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Biden, Bloomberg Talk Newtown And Guns

As a federal push for an assault weapons ban seemingly fades, gun control advocates at the state level are keeping the pressure on. In New York City, Mayor Michael Bloomberg held a press conference today with the vice president and Newtown families calling for tougher gun laws.

Bloomberg says he's is passionate about gun safety. "Because we believe that we have a responsibility to help free our country from the gun violence that takes lives and breaks hearts every single day, all year round." Bloomberg pointed a finger at Congress, and asked whether it has the courage to do what he says is the right thing. Meanwhile, he also spoke about Connecticut.

"Governor Malloy has proposed and legislators appear prepared to act on firearms safety reforms, as well. They include making private gun sales subject to background checks, limiting the size of high capacity ammunition magazines, and strengthening anti-gun trafficking measures." Bloomberg didn't mention an assault weapons ban. Vice President Joe Biden made his case, too. "Three months ago, a deranged man walked into Sandy Hook Elementary School with a weapon of war. That's what he walked in with, with a weapon of war. And that weapon of war has no place on American streets and taking it of America's streets has no impact on one's constitutional rights to own a weapon."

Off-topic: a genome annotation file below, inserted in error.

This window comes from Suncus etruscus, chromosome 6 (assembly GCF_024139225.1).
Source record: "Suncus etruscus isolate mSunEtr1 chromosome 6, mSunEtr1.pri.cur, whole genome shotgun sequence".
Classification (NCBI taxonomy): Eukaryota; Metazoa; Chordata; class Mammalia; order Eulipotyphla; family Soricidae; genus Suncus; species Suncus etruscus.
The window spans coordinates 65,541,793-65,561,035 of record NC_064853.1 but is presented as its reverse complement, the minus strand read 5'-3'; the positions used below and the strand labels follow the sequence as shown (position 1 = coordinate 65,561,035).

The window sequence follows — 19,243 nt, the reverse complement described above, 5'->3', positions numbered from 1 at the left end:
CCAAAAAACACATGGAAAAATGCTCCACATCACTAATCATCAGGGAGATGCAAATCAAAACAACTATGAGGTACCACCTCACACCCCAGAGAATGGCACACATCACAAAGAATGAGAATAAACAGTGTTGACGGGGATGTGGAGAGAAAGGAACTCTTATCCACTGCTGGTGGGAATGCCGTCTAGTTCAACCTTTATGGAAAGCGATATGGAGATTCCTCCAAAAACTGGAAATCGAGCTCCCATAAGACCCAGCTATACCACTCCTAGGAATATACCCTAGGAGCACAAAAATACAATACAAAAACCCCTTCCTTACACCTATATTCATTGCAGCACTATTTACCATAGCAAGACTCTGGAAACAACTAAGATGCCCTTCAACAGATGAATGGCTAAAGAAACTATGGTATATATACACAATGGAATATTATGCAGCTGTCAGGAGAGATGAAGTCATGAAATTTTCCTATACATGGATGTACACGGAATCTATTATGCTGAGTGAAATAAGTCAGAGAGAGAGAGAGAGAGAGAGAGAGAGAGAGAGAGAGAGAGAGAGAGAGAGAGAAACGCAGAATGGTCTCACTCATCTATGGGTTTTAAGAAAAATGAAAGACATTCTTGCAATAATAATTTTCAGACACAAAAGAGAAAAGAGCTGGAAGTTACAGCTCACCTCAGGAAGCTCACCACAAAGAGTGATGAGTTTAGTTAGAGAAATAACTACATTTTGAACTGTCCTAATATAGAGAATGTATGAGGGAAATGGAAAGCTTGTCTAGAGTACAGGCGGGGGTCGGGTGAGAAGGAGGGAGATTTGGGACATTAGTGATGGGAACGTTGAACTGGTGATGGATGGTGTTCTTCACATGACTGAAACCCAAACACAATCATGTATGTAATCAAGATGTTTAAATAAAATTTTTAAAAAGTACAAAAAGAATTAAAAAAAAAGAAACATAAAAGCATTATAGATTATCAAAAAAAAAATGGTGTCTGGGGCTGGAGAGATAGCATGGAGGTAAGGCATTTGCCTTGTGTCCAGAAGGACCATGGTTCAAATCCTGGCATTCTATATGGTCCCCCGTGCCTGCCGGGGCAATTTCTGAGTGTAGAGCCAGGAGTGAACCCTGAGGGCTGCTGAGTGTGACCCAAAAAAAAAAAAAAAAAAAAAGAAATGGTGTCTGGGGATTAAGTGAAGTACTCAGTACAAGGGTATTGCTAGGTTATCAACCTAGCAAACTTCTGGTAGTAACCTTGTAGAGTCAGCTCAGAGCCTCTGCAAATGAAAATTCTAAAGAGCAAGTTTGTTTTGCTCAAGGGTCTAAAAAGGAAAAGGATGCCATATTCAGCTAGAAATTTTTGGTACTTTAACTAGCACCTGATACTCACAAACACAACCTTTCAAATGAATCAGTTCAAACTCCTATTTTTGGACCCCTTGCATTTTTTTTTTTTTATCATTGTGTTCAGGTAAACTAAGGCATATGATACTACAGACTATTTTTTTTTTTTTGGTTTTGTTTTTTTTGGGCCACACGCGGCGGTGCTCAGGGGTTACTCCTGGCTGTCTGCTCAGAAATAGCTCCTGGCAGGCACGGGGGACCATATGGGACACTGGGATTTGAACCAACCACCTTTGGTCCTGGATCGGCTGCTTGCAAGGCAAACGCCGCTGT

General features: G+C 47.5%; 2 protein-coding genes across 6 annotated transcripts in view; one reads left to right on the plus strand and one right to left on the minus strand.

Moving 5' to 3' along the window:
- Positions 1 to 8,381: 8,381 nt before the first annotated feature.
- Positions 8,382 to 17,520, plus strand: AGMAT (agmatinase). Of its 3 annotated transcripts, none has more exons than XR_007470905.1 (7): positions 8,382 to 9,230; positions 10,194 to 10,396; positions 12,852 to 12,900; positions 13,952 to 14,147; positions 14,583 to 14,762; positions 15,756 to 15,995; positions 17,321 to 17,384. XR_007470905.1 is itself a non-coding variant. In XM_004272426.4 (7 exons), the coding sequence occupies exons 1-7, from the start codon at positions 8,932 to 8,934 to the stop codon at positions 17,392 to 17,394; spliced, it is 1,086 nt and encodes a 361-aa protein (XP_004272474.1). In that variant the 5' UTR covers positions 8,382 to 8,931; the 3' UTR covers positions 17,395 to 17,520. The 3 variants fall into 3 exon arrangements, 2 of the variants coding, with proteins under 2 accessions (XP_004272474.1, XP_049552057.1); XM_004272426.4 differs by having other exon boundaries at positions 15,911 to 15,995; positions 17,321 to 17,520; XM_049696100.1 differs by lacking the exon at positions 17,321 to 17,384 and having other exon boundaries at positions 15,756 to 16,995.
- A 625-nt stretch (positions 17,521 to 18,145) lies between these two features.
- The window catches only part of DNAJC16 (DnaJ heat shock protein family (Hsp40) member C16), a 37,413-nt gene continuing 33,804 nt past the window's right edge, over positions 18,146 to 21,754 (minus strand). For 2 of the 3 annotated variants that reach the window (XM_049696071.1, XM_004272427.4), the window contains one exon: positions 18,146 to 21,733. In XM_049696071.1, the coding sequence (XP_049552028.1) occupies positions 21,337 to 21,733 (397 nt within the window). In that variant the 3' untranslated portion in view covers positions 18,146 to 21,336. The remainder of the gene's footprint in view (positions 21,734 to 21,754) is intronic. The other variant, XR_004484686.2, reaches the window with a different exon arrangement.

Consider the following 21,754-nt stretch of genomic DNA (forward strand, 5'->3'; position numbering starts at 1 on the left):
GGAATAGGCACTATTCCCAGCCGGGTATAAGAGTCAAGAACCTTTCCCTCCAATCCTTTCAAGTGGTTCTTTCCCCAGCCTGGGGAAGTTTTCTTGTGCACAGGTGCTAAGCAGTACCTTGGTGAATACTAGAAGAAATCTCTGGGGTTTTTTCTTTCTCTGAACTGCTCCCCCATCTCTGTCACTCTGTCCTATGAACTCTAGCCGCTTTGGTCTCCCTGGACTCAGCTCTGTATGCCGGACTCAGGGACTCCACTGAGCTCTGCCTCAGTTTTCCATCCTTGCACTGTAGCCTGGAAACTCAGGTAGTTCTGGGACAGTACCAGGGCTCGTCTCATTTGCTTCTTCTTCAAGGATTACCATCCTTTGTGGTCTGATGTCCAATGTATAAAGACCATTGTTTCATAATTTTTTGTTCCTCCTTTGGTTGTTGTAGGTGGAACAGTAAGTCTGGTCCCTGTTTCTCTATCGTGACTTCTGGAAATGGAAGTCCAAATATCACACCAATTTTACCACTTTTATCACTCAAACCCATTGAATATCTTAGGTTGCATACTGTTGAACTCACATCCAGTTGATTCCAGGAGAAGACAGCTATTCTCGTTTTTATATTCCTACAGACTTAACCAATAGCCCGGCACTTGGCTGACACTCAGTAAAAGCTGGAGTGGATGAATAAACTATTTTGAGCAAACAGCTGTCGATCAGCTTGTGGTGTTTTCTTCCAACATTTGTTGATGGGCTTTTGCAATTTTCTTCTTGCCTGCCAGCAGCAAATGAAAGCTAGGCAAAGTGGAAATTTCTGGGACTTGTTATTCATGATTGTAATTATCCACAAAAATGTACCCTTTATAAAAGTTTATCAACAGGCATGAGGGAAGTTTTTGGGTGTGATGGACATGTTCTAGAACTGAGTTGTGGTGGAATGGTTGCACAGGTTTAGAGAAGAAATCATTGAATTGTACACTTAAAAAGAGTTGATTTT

Both men were flanked by two families of children who died in Newtown, as well as by the family of one of the school's slain teachers. Lynn McDonnell's daughter Grace was one of the children killed. "We'd ask everyone who has power to influence legislation in this area, and, of course, those whose job it is to vote on the legislation to ask themselves if they are doing enough to bring about real and meaningful change and, if they are not, to ask themselves, 'Why not?'"

Meanwhile, gun makers in Connecticut have repeatedly said that tighter laws on the kinds of weaponry used in Newtown would not make the country any safer.

Jeff Cohen started in newspapers in 2001 and joined Connecticut Public in 2010, where he worked as a reporter and fill-in host. In 2017, he was named news director. Then, in 2022, he became a senior enterprise reporter.

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